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FixGov

Hobby Lobby and the Electoral Fallout of Religious Exemptions

John Hudak

Last month’s Hobby Lobby decision about corporations’ religious exemptions from certain contraception coverage pushed a conversation about women’s and reproductive rights. Women’s groups and others argued that the decision would mean reproductive health would be threatened by corporate interests and government action.

The issue was a topic of a panel at Netroots Nation 2014—a progressive political action and organizing conference held this year in Detroit. The panel titled, “Religious Exemptions: The Next Frontier for Progressive Battles” included participants from a variety of women’s organizations including GetEQUAL, Catholics for Choice, and others. The panel began with a discussion of the Hobby Lobby case, but very quickly expanded to religious exemptions generally.

Erin Matson of RH Reality Check argued the issue was about more than religious exemptions. She argued it was about “religious refusal…discrimination, and social justice.” Her co-panelists expanded on this argument, exploring what Hobby Lobby and other similar efforts would mean for access to HIV testing, genetic testing, labor organizing, school bullying, etc. Meghan Smith of Catholics for Choice summed up what many in the panel and many in the audience believed: “religious exemptions disproportionately affected those most marginalized among us.”

Those concerns eventually segued into the kind of call for action one would expect at a conference focused on political activism and organization. Matson declared that progressives “are losing this battle…big time.” Heather Cronk of GetEQUAL discussed the best ways to organize around the issue noting that progressives “are too sanctimonious, feeling they know better than the right, and then [progressives] lose.”

Many may argue that such stark predictions about the effects of Hobby Lobby or other religious exemptions will not come to pass. However, the predictive value of the panelists’ comments is not the important takeaway. Messaging and strategy are critical.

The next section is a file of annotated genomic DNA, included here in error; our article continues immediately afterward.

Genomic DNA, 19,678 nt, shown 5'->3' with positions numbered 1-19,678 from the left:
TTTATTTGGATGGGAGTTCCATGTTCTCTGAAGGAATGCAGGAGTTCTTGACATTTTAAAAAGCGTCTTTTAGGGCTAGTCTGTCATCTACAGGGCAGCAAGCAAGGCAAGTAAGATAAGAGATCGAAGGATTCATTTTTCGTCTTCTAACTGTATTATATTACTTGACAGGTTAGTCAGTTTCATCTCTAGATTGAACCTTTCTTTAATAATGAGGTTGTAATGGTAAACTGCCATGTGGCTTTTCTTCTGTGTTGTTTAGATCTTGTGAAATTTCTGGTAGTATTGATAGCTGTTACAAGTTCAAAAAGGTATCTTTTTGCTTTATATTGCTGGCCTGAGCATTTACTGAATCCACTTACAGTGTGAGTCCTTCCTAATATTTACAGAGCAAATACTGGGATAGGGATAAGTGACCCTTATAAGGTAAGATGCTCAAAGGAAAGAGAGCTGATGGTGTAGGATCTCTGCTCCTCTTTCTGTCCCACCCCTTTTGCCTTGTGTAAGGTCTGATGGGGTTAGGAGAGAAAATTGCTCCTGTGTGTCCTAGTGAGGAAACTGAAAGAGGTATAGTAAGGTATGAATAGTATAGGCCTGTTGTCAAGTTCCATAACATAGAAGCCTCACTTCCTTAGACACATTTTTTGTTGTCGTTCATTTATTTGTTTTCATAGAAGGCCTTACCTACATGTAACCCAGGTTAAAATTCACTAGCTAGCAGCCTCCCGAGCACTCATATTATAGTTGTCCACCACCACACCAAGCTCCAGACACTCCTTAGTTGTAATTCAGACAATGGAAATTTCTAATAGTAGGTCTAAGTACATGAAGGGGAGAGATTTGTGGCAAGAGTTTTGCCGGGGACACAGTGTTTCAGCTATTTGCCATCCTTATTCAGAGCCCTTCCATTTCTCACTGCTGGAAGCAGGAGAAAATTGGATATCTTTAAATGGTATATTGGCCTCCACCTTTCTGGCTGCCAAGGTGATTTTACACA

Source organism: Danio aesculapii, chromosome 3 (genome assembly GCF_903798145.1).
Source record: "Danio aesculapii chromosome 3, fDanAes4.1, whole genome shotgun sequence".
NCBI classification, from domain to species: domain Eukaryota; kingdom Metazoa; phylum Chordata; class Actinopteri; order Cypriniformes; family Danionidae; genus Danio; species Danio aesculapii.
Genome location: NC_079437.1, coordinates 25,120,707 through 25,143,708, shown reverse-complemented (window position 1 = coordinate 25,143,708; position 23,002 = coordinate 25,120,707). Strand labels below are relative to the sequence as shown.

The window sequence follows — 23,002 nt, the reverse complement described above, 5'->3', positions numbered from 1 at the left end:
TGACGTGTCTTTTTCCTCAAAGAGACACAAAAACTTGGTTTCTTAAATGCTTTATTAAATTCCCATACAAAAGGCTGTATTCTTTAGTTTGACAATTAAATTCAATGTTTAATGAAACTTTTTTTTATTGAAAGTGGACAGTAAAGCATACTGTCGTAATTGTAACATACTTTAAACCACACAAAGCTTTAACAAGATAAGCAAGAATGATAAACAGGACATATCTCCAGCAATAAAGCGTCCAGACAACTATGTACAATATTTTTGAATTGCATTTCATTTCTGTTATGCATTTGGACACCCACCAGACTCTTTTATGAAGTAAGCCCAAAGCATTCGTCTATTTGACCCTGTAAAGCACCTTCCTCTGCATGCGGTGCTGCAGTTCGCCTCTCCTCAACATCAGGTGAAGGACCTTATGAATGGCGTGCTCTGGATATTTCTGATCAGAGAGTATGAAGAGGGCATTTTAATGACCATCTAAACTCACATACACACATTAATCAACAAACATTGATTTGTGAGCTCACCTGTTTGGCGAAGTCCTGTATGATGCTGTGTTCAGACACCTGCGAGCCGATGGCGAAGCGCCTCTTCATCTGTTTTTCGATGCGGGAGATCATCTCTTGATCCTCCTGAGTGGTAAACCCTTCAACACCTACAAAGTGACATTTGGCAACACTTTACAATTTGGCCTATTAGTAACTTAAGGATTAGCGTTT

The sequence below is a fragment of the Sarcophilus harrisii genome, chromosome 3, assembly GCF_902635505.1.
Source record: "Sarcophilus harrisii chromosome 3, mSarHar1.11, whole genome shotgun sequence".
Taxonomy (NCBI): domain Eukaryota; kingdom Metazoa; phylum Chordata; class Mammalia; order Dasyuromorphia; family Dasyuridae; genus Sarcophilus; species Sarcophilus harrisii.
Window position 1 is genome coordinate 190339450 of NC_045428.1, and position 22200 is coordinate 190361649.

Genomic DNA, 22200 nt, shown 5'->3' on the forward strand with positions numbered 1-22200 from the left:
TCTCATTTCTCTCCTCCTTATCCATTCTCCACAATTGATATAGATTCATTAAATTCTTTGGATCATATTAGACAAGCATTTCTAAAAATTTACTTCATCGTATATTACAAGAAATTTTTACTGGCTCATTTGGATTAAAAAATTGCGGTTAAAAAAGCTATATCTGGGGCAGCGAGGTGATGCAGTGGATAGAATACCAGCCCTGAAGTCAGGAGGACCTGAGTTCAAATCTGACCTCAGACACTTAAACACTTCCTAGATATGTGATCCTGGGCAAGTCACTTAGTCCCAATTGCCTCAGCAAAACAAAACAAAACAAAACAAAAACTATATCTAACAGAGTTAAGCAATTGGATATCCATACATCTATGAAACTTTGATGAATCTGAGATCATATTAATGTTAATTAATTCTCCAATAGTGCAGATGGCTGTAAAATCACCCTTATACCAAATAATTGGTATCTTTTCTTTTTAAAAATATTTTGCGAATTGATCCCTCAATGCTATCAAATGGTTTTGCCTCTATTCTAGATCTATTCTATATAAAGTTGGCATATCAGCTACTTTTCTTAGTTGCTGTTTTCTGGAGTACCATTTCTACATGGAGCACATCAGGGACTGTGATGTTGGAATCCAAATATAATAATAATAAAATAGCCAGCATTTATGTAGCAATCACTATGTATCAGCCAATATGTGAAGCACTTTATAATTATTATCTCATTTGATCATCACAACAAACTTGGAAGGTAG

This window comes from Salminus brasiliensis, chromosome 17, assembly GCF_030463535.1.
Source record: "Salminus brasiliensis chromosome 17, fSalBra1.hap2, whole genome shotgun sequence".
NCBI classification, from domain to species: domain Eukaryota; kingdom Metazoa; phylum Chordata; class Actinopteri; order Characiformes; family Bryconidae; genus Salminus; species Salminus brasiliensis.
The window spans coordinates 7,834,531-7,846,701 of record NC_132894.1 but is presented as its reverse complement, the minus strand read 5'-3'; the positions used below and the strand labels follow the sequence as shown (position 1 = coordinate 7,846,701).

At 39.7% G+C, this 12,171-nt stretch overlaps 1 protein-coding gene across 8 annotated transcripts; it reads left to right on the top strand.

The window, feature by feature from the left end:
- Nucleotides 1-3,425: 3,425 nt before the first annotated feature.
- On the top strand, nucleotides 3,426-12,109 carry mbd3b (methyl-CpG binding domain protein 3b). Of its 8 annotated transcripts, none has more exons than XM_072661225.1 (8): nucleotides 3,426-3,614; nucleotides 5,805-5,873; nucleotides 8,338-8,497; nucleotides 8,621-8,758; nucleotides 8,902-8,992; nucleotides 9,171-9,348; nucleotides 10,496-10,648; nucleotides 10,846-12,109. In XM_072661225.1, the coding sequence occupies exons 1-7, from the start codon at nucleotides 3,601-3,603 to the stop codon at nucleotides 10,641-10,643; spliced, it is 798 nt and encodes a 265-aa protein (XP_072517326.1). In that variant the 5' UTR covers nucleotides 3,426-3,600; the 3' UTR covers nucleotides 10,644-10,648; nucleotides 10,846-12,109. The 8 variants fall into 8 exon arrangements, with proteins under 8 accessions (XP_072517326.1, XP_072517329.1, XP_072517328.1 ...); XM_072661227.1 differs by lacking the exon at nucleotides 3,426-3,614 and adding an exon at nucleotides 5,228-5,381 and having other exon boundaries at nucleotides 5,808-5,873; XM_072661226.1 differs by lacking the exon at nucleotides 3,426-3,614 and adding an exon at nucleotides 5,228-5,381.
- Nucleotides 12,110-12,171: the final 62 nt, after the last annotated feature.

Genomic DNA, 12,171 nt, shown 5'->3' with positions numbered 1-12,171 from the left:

Progressives will use (likely effectively) the Hobby Lobby decision as a means of organizing in a variety of communities. The arguments on this panel included warnings for women, progressives of faith, the labor community, sexual minorities, and racial minorities. Religious exemptions will be a serious election-year issue in 2014 and especially in 2016. As progressives refine messaging on the issue, they will have a real opportunity to spur higher levels of turnout among reliably Democratic segments of the population.

What’s more, as conservative legal groups continue efforts like the ones in the Hobby Lobby case, federal courts will be forced to figure out the boundaries of the recent Supreme Court decision. The manner in which federal courts proceed will either quell the fears of progressive activists or pour gasoline on the fires of their political and policy passions.

Hobby Lobby will have far reaching political and electoral implications for both the left and the right. Ultimately, the political conversation surrounding the decision will likely expand beyond contraception coverage, and progressive activists are prepared for what they see as a worst case scenario. If they are correct, Republican and conservative efforts to expand their appeal among women, among Latinos, among gays and lesbians may be blunted by the praise they have heaped on the Hobby Lobby ruling.